It was on these terms that Ian Khama entered office in 2008. Khama had a great deal of political capital as a traditional leader and the son of Botswana’s first president. However, under his rule, factions within the party have increased and Khama, in turn, relied increasingly ‘institutionalised intolerance’ to keep his opponents at bay. When a rival faction under Gomolemo Motswaledi began to trounce his own, for example, he suspended Motswaledi from the BDP: a decision that was upheld in court.

 

Precedents such as these have confirmed and consolidated the centralisation of power in Botswana. Even before the reforms in the 1990s, the president’s power was considerable. Seretse Khama’s capacity to appoint four MPs outside the electoral process, for example, allowed him to secure his own power base within legislature by short-circuiting the voting population (although Botswana’s executive are far from alone in this regard). It was this capability that allowed Seretse to keep his successor, Quett Masire, in parliament when the latter lost his constituency in the 1969 elections.

 

Arguably, this centralisation of power has been enabled by two key factors. Firstly, the long-term dominance of the BDP: Remaining substantively democratic was always going to be difficult in what Sebudubudu and Osei-Hwedie have called a ‘de facto one party dominant system within a multiparty framework’. Even without active intimidation, the opposition face an up-hill struggle in Botswana: registration may be easy enough, but parties must then contend with a lack of public campaign support, unfavourable constituency boundaries, a first-past-the-post system, and a powerful incumbent. With the exception of the Umbrella for Democratic Change, cooperation between opposition parties has been limited, and their political vision has often been underwhelming. Without a meaningful electoral challenge, the BDP has lacked any effective checks and balances, allowing them to further consolidate their own power: a classic vicious spiral. Secondly, Botswana has benefitted from the presence of diamonds, which have thus far been a key driver of Botswana’s economic. The fact that these natural resources have been far better managed in Botswana than elsewhere has solidified the BDP’s rule.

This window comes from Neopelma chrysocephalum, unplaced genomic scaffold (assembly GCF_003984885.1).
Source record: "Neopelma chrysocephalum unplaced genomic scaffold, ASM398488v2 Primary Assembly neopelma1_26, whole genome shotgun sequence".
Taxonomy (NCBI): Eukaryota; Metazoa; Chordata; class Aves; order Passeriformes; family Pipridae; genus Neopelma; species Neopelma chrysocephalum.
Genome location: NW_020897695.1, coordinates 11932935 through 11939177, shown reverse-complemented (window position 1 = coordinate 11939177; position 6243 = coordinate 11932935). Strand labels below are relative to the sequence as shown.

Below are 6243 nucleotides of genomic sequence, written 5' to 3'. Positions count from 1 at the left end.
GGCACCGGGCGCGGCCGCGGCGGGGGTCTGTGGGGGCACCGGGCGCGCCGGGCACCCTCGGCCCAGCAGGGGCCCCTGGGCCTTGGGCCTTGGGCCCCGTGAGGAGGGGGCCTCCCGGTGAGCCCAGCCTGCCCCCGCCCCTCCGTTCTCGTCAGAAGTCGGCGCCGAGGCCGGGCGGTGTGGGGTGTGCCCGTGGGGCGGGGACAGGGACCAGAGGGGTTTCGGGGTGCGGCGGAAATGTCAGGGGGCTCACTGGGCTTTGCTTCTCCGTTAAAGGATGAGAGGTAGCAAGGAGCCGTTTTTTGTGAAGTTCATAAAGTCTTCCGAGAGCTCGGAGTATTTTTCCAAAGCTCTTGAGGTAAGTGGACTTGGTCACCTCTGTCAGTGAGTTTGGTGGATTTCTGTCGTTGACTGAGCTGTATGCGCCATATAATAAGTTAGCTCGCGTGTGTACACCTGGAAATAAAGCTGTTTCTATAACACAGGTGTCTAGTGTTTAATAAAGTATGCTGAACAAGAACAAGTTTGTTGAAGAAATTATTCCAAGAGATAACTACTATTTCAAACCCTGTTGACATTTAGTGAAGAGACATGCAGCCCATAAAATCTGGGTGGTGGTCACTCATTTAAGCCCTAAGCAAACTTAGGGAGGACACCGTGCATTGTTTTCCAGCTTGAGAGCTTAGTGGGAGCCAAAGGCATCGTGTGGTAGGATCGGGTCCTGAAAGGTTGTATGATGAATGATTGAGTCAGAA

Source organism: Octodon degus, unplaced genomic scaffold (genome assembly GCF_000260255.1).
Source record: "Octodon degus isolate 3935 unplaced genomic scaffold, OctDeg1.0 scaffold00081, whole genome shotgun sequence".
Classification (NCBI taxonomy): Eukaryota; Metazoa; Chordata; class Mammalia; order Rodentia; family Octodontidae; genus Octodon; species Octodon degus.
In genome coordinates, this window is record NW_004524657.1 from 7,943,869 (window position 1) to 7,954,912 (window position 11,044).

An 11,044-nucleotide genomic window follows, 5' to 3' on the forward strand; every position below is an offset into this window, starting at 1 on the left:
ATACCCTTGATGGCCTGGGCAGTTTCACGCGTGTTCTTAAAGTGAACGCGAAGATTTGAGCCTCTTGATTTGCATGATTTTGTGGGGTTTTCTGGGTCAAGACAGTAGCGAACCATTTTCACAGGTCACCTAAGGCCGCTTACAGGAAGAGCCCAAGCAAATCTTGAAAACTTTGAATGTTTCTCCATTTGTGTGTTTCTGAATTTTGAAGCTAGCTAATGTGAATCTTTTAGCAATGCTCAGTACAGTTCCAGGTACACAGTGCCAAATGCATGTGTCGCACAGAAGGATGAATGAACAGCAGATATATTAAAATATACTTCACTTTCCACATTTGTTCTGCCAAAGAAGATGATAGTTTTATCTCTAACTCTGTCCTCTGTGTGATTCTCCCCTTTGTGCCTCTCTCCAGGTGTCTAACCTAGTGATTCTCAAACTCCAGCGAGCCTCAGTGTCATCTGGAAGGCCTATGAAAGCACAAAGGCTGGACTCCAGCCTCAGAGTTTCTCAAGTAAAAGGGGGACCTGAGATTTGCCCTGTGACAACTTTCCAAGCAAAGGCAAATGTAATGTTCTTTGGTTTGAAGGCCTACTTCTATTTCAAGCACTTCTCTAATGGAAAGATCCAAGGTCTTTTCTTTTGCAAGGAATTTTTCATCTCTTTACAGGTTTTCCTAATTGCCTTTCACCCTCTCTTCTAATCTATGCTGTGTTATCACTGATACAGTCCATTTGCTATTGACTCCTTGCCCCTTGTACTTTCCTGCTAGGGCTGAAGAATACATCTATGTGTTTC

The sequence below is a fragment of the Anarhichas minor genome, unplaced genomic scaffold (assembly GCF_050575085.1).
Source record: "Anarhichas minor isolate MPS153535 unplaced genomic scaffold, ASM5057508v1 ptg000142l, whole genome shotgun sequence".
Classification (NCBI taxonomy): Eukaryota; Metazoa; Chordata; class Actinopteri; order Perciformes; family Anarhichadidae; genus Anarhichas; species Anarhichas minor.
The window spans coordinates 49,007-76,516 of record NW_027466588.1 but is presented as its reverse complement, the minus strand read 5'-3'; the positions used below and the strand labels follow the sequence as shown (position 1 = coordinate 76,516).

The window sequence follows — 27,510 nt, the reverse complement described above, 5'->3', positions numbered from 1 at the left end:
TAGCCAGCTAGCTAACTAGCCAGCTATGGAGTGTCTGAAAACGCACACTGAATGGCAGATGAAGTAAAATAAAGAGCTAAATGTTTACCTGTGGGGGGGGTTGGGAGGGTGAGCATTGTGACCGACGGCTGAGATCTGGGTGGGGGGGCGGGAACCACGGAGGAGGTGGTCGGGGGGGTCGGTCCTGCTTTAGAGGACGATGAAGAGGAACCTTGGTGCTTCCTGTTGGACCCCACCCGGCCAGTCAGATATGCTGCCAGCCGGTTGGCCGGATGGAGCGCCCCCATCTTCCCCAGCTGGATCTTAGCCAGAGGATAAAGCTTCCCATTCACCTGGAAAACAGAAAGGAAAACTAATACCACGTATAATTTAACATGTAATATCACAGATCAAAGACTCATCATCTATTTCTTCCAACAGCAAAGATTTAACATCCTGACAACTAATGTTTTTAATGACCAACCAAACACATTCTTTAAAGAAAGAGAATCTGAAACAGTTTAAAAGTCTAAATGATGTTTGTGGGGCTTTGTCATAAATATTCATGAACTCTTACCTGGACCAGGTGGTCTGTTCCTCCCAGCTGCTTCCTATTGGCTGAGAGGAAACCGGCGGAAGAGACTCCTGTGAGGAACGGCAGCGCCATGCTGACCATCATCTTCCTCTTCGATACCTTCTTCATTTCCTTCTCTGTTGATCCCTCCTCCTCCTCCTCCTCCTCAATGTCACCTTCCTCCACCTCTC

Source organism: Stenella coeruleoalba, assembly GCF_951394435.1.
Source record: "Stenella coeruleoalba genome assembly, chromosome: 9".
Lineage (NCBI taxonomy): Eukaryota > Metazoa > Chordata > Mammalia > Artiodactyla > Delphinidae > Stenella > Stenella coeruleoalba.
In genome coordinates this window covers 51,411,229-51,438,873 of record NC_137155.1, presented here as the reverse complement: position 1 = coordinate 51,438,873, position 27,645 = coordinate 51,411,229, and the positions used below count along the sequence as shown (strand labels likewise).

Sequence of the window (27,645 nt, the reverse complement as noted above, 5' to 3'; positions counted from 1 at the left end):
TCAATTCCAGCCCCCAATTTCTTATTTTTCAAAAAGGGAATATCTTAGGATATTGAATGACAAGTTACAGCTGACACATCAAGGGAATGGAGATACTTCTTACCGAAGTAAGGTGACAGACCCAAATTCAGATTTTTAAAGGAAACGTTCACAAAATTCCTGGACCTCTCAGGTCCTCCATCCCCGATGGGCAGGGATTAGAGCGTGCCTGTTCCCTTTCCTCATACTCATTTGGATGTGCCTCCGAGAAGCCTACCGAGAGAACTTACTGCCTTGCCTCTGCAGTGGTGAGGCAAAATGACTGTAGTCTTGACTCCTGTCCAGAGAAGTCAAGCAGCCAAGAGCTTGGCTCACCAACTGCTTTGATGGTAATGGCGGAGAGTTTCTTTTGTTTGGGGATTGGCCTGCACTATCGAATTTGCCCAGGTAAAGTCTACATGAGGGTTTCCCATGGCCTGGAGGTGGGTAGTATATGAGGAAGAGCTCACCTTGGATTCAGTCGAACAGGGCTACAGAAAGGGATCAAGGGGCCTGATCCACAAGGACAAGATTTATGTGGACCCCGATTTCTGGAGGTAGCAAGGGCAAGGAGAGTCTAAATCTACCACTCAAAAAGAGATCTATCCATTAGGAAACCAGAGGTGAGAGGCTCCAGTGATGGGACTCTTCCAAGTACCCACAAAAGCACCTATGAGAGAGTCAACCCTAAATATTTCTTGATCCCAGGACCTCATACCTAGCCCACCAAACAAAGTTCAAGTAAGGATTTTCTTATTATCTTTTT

By tracing political shifts back in time it becomes clear that the troubling behaviour of government of late is not down to a shift in the countries democratic architecture but simply the extent to which the BDP feared a change in power, and the willingness of its leader – Ian Khama – to utilise the powers he has been afforded to prevent it.

 

Already, in 2004, forty eight per cent of voters in the country supported the two leading opposition parties – a figure that, as Kenneth Good argued, was far higher than the respective figures for opposition support in South Africa. In recent years, the fear of losing a general election has only grown, with splinter parties breaking off from the BDP; alliances forming in the opposition; fluctuations in diamond prices creating shakier growth; the provision of basic utilities like water and electricity becoming unreliable; and opposition from organised labour growing. In this latest round of elections, the BDP managed to hold on to power by winning 37 of 57 seats but it only secured 46 per cent of the vote, in comparison to the Umbrella for Democratic Change’s 30 per cent, and its hold in urban centres was particularly weak.

 

The years ahead will be crucial in shaping Botswana’s political future. That future is hindered, not helped, by a romanticised depiction of the democratic status quo.